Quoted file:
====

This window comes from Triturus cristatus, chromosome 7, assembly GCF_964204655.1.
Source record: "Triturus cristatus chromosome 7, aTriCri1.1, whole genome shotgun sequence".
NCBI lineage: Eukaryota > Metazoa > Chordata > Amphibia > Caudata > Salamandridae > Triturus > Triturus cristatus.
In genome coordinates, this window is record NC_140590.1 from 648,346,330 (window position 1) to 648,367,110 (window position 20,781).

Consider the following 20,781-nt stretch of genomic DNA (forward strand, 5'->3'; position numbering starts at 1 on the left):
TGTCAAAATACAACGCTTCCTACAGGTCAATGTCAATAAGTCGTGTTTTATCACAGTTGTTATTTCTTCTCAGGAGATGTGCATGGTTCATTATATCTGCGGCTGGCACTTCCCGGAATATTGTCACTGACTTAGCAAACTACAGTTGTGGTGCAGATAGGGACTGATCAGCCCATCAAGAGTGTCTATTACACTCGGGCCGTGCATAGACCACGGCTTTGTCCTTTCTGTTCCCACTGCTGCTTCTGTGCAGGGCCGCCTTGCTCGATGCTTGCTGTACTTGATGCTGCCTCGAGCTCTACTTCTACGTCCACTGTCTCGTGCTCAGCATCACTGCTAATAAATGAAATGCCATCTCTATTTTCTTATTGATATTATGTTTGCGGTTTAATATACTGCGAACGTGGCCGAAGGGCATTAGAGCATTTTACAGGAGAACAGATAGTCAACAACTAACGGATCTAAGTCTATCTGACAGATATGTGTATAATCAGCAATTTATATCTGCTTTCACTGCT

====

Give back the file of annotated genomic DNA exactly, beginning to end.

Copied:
This window comes from Triturus cristatus, chromosome 7, assembly GCF_964204655.1.
Source record: "Triturus cristatus chromosome 7, aTriCri1.1, whole genome shotgun sequence".
NCBI lineage: Eukaryota > Metazoa > Chordata > Amphibia > Caudata > Salamandridae > Triturus > Triturus cristatus.
In genome coordinates, this window is record NC_140590.1 from 648,346,330 (window position 1) to 648,367,110 (window position 20,781).

Consider the following 20,781-nt stretch of genomic DNA (forward strand, 5'->3'; position numbering starts at 1 on the left):
TGTCAAAATACAACGCTTCCTACAGGTCAATGTCAATAAGTCGTGTTTTATCACAGTTGTTATTTCTTCTCAGGAGATGTGCATGGTTCATTATATCTGCGGCTGGCACTTCCCGGAATATTGTCACTGACTTAGCAAACTACAGTTGTGGTGCAGATAGGGACTGATCAGCCCATCAAGAGTGTCTATTACACTCGGGCCGTGCATAGACCACGGCTTTGTCCTTTCTGTTCCCACTGCTGCTTCTGTGCAGGGCCGCCTTGCTCGATGCTTGCTGTACTTGATGCTGCCTCGAGCTCTACTTCTACGTCCACTGTCTCGTGCTCAGCATCACTGCTAATAAATGAAATGCCATCTCTATTTTCTTATTGATATTATGTTTGCGGTTTAATATACTGCGAACGTGGCCGAAGGGCATTAGAGCATTTTACAGGAGAACAGATAGTCAACAACTAACGGATCTAAGTCTATCTGACAGATATGTGTATAATCAGCAATTTATATCTGCTTTCACTGCT